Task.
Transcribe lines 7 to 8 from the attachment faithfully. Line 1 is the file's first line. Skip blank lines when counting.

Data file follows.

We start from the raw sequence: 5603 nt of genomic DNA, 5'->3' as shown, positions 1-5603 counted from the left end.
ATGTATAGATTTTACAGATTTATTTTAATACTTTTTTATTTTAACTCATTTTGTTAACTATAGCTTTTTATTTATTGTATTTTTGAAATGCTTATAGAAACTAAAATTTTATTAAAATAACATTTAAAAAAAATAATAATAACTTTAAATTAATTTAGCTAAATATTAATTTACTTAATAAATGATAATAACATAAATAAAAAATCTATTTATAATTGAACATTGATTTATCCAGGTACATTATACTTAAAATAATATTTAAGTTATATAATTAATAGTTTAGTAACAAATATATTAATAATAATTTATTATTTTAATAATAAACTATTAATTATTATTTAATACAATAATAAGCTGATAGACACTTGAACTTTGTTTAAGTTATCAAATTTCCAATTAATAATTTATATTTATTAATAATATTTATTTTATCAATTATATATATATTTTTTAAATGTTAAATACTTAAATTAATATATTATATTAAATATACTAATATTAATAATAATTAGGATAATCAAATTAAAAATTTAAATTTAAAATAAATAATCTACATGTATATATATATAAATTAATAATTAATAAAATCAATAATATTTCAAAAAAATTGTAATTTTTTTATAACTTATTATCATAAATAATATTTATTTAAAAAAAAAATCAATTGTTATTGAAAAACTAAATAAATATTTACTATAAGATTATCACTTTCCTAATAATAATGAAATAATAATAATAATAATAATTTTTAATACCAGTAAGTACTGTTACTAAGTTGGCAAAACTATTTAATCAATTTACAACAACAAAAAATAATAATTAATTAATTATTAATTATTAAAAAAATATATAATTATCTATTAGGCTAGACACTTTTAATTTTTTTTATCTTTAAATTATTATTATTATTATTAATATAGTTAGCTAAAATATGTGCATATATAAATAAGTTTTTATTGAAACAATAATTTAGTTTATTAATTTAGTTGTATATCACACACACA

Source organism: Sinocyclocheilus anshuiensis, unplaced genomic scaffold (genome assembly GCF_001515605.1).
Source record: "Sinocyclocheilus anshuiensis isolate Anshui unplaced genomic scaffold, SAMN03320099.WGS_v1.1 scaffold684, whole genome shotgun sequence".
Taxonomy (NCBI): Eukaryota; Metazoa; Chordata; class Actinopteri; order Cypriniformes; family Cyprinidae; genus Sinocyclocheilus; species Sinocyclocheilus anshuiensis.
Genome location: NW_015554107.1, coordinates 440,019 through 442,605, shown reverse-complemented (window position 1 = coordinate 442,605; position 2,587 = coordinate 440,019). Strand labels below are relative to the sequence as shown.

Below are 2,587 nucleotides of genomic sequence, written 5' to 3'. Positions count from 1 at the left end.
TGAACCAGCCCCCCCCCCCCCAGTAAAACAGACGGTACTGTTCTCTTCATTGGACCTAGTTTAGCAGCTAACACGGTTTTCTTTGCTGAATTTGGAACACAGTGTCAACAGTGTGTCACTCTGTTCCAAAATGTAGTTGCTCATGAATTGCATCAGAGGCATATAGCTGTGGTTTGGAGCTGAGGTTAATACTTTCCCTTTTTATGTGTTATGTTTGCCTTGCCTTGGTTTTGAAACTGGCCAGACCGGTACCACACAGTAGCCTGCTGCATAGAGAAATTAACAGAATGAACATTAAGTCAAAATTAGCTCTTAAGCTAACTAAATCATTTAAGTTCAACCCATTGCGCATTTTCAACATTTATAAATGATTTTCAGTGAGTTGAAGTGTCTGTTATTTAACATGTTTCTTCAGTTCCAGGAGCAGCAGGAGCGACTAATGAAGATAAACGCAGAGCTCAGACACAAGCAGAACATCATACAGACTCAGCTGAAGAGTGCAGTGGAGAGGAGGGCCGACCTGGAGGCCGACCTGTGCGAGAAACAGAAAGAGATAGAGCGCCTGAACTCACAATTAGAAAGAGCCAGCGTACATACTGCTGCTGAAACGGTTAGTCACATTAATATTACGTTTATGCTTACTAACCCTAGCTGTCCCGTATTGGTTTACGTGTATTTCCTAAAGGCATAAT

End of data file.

Below are 2,587 nucleotides of genomic sequence, written 5' to 3'. Positions count from 1 at the left end.
TGAACCAGCCCCCCCCCCCCCAGTAAAACAGACGGTACTGTTCTCTTCATTGGACCTAGTTTAGCAGCTAACACGGTTTTCTTTGCTGAATTTGGAACACAGTGTCAACAGTGTGTCACTCTGTTCCAAAATGTAGTTGCTCATGAATTGCATCAGAGGCATATAGCTGTGGTTTGGAGCTGAGGTTAATACTTTCCCTTTTTATGTGTTATGTTTGCCTTGCCTTGGTTTTGAAACTGGCCAGACCGGTACCACACAGTAGCCTGCTGCATAGAGAAATTAACAGAATGAACATTAAGTCAAAATTAGCTCTTAAGCTAACTAAATCATTTAAGTTCAACCCATTGCGCATTTTCAACATTTATAAATGATTTTCAGTGAGTTGAAGTGTCTGTTATTTAACATGTTTCTTCAGTTCCAGGAGCAGCAGGAGCGACTAATGAAGATAAACGCAGAGCTCAGACACAAGCAGAACATCATACAGACTCAGCTGAAGAGTGCAGTGGAGAGGAGGGCCGACCTGGAGGCCGACCTGTGCGAGAAACAGAAAGAGATAGAGCGCCTGAACTCACAATTAGAAAGAGCCAGCGTACATACTGCTGCTGAAACGGTTAGTCACATTAATATTACGTTTATGCTTACTAACCCTAGCTGTCCCGTATTGGTTTACGTGTATTTCCTAAAGGCATAAT